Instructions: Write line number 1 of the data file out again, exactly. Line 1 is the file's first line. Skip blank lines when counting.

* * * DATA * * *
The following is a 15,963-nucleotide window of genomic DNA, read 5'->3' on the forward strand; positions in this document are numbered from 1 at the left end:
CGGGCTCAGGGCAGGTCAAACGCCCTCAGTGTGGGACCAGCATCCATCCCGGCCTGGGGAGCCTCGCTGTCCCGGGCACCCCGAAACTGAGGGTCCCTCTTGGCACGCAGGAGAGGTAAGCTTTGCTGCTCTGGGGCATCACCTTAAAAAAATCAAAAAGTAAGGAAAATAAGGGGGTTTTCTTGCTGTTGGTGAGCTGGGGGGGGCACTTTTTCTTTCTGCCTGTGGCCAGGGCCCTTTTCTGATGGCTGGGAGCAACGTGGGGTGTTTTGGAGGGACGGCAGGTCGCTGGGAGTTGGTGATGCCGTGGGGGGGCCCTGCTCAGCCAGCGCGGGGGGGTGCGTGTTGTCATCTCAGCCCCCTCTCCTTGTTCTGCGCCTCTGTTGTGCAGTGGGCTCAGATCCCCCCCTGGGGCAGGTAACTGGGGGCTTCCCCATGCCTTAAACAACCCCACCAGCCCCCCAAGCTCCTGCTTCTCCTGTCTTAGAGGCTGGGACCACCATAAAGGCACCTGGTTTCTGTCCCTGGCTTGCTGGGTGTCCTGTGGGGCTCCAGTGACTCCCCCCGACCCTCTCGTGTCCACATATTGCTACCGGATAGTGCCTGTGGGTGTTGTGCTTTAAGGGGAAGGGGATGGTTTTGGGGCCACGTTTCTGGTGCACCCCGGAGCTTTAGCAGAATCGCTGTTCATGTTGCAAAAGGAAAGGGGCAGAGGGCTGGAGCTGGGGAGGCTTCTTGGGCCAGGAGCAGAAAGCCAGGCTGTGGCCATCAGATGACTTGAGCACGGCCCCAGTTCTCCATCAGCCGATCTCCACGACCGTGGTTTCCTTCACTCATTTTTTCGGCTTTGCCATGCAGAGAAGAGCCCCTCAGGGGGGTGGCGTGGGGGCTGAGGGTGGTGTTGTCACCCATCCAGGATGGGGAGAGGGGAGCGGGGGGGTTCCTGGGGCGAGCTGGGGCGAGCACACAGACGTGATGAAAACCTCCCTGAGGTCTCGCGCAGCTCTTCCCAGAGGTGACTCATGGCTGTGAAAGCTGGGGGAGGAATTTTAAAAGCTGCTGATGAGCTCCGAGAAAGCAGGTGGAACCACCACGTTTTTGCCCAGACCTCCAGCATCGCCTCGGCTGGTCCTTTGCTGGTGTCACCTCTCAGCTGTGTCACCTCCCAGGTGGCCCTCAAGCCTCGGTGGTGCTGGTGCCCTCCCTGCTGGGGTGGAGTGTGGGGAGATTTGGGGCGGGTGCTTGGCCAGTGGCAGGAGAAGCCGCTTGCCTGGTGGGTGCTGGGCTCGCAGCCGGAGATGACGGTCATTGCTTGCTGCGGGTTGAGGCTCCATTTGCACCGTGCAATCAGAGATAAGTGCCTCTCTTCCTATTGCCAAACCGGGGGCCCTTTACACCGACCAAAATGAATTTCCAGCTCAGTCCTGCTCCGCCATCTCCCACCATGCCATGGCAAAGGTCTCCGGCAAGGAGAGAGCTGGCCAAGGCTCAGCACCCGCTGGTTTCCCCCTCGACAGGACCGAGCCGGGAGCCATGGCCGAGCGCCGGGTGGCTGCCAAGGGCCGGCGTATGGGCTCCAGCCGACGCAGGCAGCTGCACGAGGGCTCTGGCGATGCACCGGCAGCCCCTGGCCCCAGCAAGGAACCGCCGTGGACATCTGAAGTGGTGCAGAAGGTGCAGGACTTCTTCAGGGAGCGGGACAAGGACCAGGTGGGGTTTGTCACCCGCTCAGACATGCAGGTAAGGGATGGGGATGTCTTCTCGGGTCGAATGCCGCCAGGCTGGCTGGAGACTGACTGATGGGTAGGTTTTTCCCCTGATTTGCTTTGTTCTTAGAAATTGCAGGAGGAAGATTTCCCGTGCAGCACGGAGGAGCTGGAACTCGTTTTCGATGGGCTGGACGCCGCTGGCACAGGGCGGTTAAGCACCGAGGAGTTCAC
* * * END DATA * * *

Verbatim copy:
The following is a 15,963-nucleotide window of genomic DNA, read 5'->3' on the forward strand; positions in this document are numbered from 1 at the left end: